Some 5.6 million people in the UK are paid less than the voluntary Living Wage, constituting 22 percent of all working people, according to new estimates published by KPMG with the North west one of the most effected areas.
The proportion of employees earning less than the voluntary Living Wage has risen steadily from 19 percent in 2012, 22 percent in 2016, a 1.1 million increase.
The total number of people earning below the Living Wage today does not differ tremendously from figures published last year, however it is still considerably higher than four years ago.
The research, conducted by Markit for KPMG, reveals that part-time jobs are three times more likely to pay below £8.25 per hour (or £9.40 in London) than full-time roles. Around 43 percent of part-time workers now earn less than the voluntary Living Wage, compared with around one-in-seven full-time workers (14 percent). Indeed the difference is so stark that despite accounting for less than one-third of all UK jobs, there are more part-time roles paying less than the Living Wage (3.1 million) than full-time jobs (2.5 million).
Regionally, Northern Ireland has the highest proportion of people earning below the voluntary Living Wage at 27 percent, followed by the East Midlands at 26 percent. The lowest proportion is in London and the South East, both at 18 percent, followed by Scotland at 19 percent.
However, by number of people rather than proportion, London (722,000), the North West (643,000) and the South East (624,000) are the most affected areas.
Simon Collins, senior partner and UK chairman, KPMG said:
“Today’s figures show that much more needs to be done if we are to eradicate in-work poverty. The reality is that more than 5 million working people in the UK are only earning enough to ‘get by’ and cannot enjoy the standard of life so many of us take for granted.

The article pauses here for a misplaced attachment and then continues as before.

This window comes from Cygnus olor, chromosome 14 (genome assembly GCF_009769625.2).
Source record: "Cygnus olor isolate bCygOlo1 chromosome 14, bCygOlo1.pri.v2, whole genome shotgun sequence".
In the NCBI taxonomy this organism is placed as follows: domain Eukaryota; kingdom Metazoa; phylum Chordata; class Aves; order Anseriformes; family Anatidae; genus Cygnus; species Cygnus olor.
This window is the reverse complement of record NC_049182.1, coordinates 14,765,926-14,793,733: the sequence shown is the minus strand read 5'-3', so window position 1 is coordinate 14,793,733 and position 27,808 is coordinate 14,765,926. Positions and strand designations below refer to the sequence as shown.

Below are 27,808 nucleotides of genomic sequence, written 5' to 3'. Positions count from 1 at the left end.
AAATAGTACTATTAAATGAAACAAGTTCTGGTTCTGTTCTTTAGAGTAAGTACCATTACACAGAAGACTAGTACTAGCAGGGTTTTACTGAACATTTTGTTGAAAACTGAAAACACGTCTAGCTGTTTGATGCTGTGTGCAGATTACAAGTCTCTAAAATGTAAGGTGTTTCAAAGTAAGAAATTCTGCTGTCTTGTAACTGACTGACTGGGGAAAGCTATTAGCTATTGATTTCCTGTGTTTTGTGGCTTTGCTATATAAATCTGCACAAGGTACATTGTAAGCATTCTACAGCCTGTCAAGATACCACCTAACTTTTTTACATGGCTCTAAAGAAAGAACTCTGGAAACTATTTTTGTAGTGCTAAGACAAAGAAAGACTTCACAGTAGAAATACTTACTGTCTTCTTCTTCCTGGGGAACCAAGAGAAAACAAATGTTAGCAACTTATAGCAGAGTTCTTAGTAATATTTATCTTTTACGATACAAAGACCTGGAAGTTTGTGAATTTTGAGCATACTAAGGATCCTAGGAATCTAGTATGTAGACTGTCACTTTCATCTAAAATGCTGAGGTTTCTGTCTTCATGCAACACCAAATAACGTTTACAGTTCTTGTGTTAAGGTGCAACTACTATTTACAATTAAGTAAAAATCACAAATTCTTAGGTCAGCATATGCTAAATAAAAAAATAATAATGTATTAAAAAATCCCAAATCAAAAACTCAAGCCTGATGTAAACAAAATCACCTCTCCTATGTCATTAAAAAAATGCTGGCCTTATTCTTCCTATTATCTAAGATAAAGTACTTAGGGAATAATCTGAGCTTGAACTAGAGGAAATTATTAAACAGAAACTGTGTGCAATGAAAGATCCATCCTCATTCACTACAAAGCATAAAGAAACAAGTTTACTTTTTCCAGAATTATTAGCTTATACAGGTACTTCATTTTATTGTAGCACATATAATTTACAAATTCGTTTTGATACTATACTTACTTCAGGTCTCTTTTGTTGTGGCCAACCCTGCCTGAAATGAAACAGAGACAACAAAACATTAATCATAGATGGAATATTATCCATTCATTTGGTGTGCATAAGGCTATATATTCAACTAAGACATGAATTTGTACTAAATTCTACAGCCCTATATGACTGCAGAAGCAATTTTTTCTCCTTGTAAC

“Previously many businesses worried that increased wages hit their bottom line, but there is ample evidence to suggest the opposite. By paying the Living Wage we have seen improved staff morale, a rise in service standards, improved retention of staff and increased productivity.
“It is clear that it may not be possible or practical for everyone, but all organisations need to do what they can to address the problem of low pay. Of course, change cannot happen instantly, but making an initial assessment is an important first step.”
Katherine Chapman, Living Wage Foundation Director said:
“Today’s report shows that there are still millions of people who don’t earn enough to make ends meet, and many who feel that their finances are getting worse not better. That’s why the need for employers to go further than the government minimum to ensure their employees earn a real Living Wage is as important as ever. Tomorrow we’ll find out the new rates for the real Living Wage in London and the UK – leading to a pay rise for well over a hundred thousand workers in the nearly 3,000 companies that voluntarily commit to ensure their staff earn a wage they can really live on.”